Tony Blair has insisted the war in Iraq was not to blame for the 7/7 bombings that killed 52 people and left hundreds injured.
On the 10th anniversary of the worst terrorist attack seen on British soil, the former Prime Minister said we must “look at this in the bigger context” to understand why British youths detonated four bombs across London’s transport network.
Mr Blair, who was in power at the time of the 7/7 bombings, said the battle to combat Islamic extremism must be fought on the ground but stopped short of recommending that British troops should be deployed in Isis-controlled territory.
He warned that the threat of terrorism will continue to “intensify” if Western nations failed to unite to form a common strategy to fight the “long, hard struggle”.
Speaking during an interview with his former Cabinet colleague Dame Tessa Jowell on LBC Radio, Mr Blair said: "9/11 in New York was probably the first really large scale terrorist attack. Obviously, we had certain foreign policy responses to that.
"The problem is that even those countries that didn't participate in Iraq at all, like France, are now subject to these attacks.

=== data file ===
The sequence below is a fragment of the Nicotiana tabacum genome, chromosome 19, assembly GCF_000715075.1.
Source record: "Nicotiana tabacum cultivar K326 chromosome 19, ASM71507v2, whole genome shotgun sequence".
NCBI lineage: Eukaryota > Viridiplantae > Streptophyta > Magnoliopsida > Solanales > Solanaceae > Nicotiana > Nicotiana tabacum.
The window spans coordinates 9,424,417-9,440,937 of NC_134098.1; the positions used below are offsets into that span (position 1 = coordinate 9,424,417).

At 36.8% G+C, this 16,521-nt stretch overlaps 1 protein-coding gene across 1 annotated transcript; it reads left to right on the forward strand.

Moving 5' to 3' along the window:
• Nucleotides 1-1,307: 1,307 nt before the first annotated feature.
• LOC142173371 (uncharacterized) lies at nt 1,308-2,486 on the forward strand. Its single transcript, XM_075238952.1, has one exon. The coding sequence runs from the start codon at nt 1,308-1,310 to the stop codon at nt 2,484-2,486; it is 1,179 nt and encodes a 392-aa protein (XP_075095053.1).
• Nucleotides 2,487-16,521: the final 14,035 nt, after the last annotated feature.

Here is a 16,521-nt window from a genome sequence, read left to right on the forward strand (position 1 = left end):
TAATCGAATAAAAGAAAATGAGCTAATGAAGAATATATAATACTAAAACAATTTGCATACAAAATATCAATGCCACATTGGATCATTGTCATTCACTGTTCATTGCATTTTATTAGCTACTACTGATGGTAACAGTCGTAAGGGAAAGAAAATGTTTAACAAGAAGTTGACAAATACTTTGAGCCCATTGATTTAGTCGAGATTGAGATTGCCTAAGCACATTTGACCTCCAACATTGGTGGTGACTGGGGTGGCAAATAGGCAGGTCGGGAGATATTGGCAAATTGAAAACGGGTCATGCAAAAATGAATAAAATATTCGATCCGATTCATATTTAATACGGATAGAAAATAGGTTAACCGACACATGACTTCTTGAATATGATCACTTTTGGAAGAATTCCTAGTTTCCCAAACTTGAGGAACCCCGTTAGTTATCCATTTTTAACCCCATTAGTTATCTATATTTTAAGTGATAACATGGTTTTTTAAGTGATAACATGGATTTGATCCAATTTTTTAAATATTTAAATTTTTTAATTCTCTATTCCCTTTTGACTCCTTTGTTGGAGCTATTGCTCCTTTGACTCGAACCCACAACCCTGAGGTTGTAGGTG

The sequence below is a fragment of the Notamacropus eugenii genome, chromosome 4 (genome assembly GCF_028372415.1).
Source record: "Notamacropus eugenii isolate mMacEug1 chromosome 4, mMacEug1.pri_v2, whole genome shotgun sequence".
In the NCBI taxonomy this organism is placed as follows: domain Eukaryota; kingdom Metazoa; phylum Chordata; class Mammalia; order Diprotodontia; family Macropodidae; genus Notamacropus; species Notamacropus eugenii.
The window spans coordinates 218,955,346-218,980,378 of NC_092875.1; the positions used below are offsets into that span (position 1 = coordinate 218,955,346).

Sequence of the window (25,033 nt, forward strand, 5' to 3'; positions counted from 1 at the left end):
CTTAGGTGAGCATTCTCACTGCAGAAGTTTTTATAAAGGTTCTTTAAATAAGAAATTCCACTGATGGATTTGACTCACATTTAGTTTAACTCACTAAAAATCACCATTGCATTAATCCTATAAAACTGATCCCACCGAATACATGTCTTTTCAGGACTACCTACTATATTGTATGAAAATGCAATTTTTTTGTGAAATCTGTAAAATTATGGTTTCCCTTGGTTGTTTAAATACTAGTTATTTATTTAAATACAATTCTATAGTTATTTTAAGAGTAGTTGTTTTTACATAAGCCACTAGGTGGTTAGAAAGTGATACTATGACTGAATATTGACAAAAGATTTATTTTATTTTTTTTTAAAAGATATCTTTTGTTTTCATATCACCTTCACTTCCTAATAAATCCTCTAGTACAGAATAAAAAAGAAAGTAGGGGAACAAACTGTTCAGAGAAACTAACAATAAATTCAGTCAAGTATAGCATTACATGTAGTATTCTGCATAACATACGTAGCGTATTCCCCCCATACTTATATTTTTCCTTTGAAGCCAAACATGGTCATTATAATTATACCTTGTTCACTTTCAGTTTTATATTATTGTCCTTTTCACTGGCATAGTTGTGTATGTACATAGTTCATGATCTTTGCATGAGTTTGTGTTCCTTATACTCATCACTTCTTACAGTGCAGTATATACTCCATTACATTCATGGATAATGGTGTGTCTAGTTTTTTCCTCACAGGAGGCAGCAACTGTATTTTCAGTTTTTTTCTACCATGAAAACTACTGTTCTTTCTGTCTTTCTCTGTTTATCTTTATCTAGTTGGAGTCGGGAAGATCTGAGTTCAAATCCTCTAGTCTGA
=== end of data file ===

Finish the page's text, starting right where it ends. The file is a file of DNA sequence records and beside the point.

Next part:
"We have seen them most recently in Tunisia. Countries like Belgium or Norway, who are countries that have no real foreign policy presence, are also subject to this.
"This is a global problem ... and the only way of dealing with it ultimately is for people to come together whatever their faith background and say we are united against this terrorism, and to say we are not going to allow anyone to excuse themselves by saying the slaughter of totally innocent people is somehow a response to any decision by any government.
"It is the responsibility of those who carry out the attacks of terrorism and those who incite them."
In a separate interview with the BBC this morning, Mr Blair suggested a united group of nations in the West needed to have "the means of combating these people and combating them on the ground".
"I don't criticise Western leadership today but I do say this is a long hard struggle and we've got to be prepared to engage over a long period of time because at the time of 7/7, we faced people who had been radicalised over a period of time," he said.
"But we face a situation today where you have fighters coming back from Syria who are our own citizens. You have training camps actually in Libya not just in Syria, in Iraq and elsewhere and this threat is not going away. It will intensify in time to come."
Events throughout today are remembering the victims of the 7/7 bombings across the capital, with a national minute's silence to be held at 11.30am. David Cameron and Boris Johnson will join the families of victims at the Hyde Park 7/7 memorial, before attending a service at St Paul's cathedral.
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